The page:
• Treat security researchers with respect. Not all hackers are criminals. If we reach out to you, assume our intentions are good. Yes, you are going to have some “interesting” experiences working with some of us. Initially, security triage might be bumpy as you get your groove on in how to validate reports. You are going to get researchers who read BurpSuite output as gospel and are going to report stupid non-impactful issues. But sometimes…. those same reporters might find footholds to actual issues that could have catastrophic consequences if chained together and weaponized. Treat all reports as opportunities to learn how hackers are attacking your products, and what they are seeing. Track security researchers' behaviors with your team and ensure there is a responsive, and respectable, two-way communication stream.

  • Engage with security researchers that are helping. If a security researcher asks for reasonable stuff (like access to your software), consider the request. We aren’t trying to get free stuff from you. Sometimes you will have deeper app logic bugs that can only be exploited with the right license (s) or access. If we are engaged with you, let us help you. Within reason of course.

  • Consider remunerating security researchers reasonably. I’ll leave you to decide what is considered reasonable. We know you aren’t Microsoft or Apple and can’t give us 6 figures for a critical vuln. But know this…. If you want to attract security researchers to invest time in your products consider how we are paid. I am routinely paid 4 and 5 figures for vulns I report to vendors I work with. Based on criticality, you want to make sure the most impactful bugs are being paid out appropriately. That will attract us to stick around and keep looking. There is real value here for all parties.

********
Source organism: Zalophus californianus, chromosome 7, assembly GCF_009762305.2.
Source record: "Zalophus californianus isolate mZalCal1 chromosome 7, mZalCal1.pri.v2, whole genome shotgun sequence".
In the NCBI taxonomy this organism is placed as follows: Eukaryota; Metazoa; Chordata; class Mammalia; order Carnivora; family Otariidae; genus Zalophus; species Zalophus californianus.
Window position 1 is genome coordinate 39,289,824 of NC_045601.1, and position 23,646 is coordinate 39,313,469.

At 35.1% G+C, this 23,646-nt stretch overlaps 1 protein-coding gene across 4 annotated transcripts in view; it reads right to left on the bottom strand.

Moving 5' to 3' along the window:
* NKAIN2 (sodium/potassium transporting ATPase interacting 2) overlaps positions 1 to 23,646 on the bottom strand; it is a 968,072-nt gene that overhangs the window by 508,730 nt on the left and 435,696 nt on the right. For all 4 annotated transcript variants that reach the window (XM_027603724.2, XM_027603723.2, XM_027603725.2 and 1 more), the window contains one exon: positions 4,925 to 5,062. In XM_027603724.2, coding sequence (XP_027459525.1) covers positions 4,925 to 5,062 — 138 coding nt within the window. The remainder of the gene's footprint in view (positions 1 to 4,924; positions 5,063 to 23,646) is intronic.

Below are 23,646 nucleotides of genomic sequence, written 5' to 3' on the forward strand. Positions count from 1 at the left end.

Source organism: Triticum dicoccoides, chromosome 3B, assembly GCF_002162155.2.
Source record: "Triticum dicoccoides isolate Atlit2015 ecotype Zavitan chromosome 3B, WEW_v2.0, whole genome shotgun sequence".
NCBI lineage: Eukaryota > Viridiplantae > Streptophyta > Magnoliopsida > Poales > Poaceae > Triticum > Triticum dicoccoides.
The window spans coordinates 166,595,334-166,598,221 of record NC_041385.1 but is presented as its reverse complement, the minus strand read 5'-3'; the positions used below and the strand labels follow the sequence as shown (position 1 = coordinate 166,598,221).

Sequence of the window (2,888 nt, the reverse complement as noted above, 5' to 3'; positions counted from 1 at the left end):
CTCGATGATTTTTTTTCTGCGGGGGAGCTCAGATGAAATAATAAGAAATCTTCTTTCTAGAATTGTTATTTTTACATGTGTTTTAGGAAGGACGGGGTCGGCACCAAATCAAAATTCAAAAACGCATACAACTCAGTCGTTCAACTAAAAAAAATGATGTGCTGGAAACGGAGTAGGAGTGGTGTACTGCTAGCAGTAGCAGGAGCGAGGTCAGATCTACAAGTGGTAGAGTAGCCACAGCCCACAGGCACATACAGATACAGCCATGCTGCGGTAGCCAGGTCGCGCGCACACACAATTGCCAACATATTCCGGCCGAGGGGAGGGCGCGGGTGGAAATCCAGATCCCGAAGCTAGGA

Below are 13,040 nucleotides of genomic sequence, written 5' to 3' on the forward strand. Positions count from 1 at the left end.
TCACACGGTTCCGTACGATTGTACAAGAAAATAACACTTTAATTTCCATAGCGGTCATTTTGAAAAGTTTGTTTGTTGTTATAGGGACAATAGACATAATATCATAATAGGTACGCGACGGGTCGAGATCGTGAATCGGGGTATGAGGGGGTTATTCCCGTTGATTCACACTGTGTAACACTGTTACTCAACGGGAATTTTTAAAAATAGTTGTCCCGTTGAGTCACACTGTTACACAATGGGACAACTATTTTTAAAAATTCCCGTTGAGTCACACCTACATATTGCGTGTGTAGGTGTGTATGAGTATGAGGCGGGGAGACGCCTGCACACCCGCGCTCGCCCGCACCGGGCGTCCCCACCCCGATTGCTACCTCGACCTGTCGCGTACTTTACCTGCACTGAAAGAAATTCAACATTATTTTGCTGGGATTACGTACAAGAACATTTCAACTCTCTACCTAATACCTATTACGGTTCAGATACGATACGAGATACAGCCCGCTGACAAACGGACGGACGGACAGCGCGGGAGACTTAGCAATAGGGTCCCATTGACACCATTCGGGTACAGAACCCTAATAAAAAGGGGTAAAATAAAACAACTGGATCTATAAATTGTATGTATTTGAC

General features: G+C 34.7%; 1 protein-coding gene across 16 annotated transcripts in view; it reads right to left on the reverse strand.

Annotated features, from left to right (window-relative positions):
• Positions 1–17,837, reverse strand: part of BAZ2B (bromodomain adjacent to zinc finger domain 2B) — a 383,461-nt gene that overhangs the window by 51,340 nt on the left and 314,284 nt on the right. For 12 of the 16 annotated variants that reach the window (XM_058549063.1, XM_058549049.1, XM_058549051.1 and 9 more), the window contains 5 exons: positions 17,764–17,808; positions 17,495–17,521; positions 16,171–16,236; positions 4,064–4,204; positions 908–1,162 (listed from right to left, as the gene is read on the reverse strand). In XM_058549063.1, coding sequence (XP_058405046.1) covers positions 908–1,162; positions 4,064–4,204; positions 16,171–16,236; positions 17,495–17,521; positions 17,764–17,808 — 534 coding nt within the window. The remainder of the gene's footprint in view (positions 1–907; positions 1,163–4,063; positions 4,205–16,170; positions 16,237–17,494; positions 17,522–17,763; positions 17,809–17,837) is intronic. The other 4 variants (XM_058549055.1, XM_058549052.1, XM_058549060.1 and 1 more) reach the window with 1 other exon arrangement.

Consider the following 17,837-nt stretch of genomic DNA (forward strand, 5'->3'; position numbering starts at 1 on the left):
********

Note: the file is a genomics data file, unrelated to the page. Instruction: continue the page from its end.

Conclusion

I’m excited to see the work Huntress is doing to make this top of mind for vendors building software in the MSP space. I want nothing more than to be able to celebrate their work by seeing software improve.


It’s going to be a hard uphill battle until vendors embrace security engineering internally and embrace security researchers externally. To help with that effort, I have established a public GitHub repository where I am tracking vendors in the MSP space who have Vulnerability Disclosure Programs and Bug Bounty Programs. I am including links to their programs, providing security researchers with a one-stop location to find those vendors who are willing to engage with security researchers.


Vendors, MSPs, or security researchers who wish to have a company included in the list can ping me on LinkedIn or by email at dana@vulscan.com with the information to be added, or provide a pull request for me to review.


Let’s all work together to improve appsec in the MSP space!